-- Common applications for digital printing include labeling connectors, switches and ports, adding special and detailed graphics such as company logos, bar codes and QR codes, to substitute labels/stickers from the doors or panels of the electrical enclosures; saving effort, time and possible mistakes, making paints lifetime also longer and maintaining a low cost for the customization. Multiple sources state that an UV print will last 100+ years.The printing system, based on alignment pins, offers highly precise positioning and alignment of your graphic design. Compared to the use of stickers, the placement of your design will be constant from one box to another!Our digital printing uses the halftone technique, creating colour prints by blending various densities of small droplets of Cyan, Magenta, Yellow and Black. Our Digital printing is ideal for graphics with high amounts of detail, such as a gradient finish, CGI effects or overlapping colors. Colour of the material base could slightly vary the final image colour, white ink basis can be used as a substrate applied to obtain an exact RAL colour, this guarantees the same image aspect on any material.All our digital ink offers excellent adhesion and durability for both indoor and outdoor applications, scratch resistant. Printed Surface is UV resistant. There is available as optional, an extra varnish protection: a clear layer applied to the print, increases its resistance in mechanical and chemical factors (bad handling, dropping, cleaning agents, etc.).With easy set-up and low waste, digital printing is much faster and more cost effective than serigraphy, being easily modified and updated at any time, using all colours desired without affecting the final price.-       Complex quality graphics in full colour CMYK-       Possible on different kinds of textures and materials such as Mild Steel, Aluminum, glass and plastics.-       Printing is carried out on a large flatbed area with a maximum object height of 64 mm.-       Surface dimensions up to 1.600x3.000 mm can be printed.-       Font size for texts from 4pt can be readable, minimum of 8pt is advisable.-       Bar code: the thickness of a single bar from a bar code cannot be smaller than 0.25 mm, which is valid for standard dimensions as per standard EAN-13 bar code.Find out more on our website: http://www.eldon.com/ en/News/News- 2012/Printed- Panels-Ser...


News Article | May 17, 2017
Site: www.businesswire.com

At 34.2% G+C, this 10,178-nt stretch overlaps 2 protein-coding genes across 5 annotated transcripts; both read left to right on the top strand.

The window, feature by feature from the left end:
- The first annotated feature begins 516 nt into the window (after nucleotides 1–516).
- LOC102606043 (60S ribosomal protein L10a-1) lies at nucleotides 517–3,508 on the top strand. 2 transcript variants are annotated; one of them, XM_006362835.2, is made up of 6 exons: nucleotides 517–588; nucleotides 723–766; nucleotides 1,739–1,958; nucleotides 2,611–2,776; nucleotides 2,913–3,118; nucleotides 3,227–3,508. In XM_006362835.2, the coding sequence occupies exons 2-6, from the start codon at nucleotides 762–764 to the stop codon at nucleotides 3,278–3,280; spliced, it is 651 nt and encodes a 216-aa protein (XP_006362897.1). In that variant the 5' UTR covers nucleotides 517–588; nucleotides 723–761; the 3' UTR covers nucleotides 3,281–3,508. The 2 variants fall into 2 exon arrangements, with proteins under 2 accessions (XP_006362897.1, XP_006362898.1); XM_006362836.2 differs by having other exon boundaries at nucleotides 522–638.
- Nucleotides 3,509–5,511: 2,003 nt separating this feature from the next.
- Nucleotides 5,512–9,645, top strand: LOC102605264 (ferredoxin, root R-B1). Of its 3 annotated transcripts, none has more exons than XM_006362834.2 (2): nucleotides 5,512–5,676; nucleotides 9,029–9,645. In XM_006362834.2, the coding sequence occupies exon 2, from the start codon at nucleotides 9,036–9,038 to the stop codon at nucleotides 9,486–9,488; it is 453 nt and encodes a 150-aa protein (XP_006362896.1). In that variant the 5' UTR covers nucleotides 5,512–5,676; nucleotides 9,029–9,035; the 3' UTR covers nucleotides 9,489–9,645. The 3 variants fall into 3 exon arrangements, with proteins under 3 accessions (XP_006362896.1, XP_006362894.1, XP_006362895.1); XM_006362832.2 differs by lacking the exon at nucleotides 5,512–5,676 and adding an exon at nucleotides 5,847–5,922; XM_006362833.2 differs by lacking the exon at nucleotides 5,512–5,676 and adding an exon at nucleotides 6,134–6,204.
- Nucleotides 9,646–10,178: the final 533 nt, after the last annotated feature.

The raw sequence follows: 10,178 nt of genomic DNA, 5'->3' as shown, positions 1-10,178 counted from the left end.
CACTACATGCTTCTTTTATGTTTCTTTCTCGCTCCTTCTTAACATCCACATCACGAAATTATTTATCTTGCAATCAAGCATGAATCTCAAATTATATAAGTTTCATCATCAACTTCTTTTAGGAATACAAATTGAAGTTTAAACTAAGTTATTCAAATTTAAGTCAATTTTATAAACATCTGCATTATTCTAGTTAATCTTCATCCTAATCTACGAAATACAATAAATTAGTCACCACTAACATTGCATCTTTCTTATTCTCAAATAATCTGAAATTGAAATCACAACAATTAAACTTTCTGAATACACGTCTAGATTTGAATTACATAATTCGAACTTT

DAYTON, Ohio--(BUSINESS WIRE)--Microtek Laboratories, Inc., a global leader in the microencapsulated phase change industry, today announced it has signed a contract with BASF for their Micronal® brand and product line, as well as, a world-wide exclusive license for the manufacture of Micronal microencapsulated phase change materials. Microencapsulated Phase Change Materials (PCMs) are widely used for thermal regulation in building and construction, mattresses and pillows, textiles, electronics, and packaging applications. Micronal is an important strategic acquisition for Microtek, which will strengthen and enhance Microtek’s product offerings to customers. Micronal PCM products meet the highest industry standards, including RAL certification. By adding the Micronal product suite to the existing microencapsulated PCM product line, Microtek will be able to offer the largest selection of microencapsulated PCM products in the world. Regardless of the manufacturing process or the final application, Microtek has the right product. “This is great addition to Microtek’s product line, creating a real advantage for customers who already have a defined manufacturing/coating process requiring a specific type of phase change product in their formulation,” said Microtek’s Chief Strategy Officer Randall Lane. “Microtek’s mission has always been to provide innovative solutions to enhance product performance for our customers. Adding Micronal to the product line allows Microtek to remain the world leader in microencapsulated PCM products,” states Lane. The Micronal product line consists of its six major products ranging from 23°C to 28°C which are offered in both liquid and dry powder forms. BASF’s current customer base for these products will be handled by Microtek’s sales force and the manufacturing of the products will be transitioned over to Microtek’s production facility in the U.S. by the end of 2017. Microtek has taken ownership of all BASF inventory of these products and will begin working with customers on May 23rd. Microtek is committed to ensuring that existing BASF customers experience a seamless transition to Microtek. Microtek is a privately held company located in Dayton, OH and has been providing leading-edge encapsulation technologies and products for our customers for nearly 35 years. Microtek participates in several markets including smart coatings via self-healing technology, agricultural, foods & flavors, gas & oil, fragrance and encapsulated phase change material. Further information at www.microteklabs.com